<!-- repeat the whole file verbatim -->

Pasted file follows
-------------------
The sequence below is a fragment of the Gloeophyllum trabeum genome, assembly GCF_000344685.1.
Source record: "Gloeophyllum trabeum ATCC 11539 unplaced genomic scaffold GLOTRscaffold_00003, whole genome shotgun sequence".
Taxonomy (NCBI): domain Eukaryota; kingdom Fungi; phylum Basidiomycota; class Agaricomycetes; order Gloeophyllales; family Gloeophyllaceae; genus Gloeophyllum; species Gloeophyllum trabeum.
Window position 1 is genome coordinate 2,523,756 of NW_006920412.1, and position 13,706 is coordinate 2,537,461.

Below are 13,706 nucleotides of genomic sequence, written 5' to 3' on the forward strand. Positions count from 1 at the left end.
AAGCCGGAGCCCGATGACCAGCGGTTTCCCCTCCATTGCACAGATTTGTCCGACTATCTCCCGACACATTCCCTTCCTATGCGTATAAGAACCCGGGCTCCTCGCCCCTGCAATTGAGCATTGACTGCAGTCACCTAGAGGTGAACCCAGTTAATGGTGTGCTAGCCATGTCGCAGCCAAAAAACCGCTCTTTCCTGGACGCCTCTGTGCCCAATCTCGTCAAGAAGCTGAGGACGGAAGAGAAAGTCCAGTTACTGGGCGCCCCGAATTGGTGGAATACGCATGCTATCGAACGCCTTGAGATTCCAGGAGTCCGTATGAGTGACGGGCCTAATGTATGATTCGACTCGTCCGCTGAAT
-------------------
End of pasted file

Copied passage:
The sequence below is a fragment of the Gloeophyllum trabeum genome, assembly GCF_000344685.1.
Source record: "Gloeophyllum trabeum ATCC 11539 unplaced genomic scaffold GLOTRscaffold_00003, whole genome shotgun sequence".
Taxonomy (NCBI): domain Eukaryota; kingdom Fungi; phylum Basidiomycota; class Agaricomycetes; order Gloeophyllales; family Gloeophyllaceae; genus Gloeophyllum; species Gloeophyllum trabeum.
Window position 1 is genome coordinate 2,523,756 of NW_006920412.1, and position 13,706 is coordinate 2,537,461.

Below are 13,706 nucleotides of genomic sequence, written 5' to 3' on the forward strand. Positions count from 1 at the left end.
AAGCCGGAGCCCGATGACCAGCGGTTTCCCCTCCATTGCACAGATTTGTCCGACTATCTCCCGACACATTCCCTTCCTATGCGTATAAGAACCCGGGCTCCTCGCCCCTGCAATTGAGCATTGACTGCAGTCACCTAGAGGTGAACCCAGTTAATGGTGTGCTAGCCATGTCGCAGCCAAAAAACCGCTCTTTCCTGGACGCCTCTGTGCCCAATCTCGTCAAGAAGCTGAGGACGGAAGAGAAAGTCCAGTTACTGGGCGCCCCGAATTGGTGGAATACGCATGCTATCGAACGCCTTGAGATTCCAGGAGTCCGTATGAGTGACGGGCCTAATGTATGATTCGACTCGTCCGCTGAAT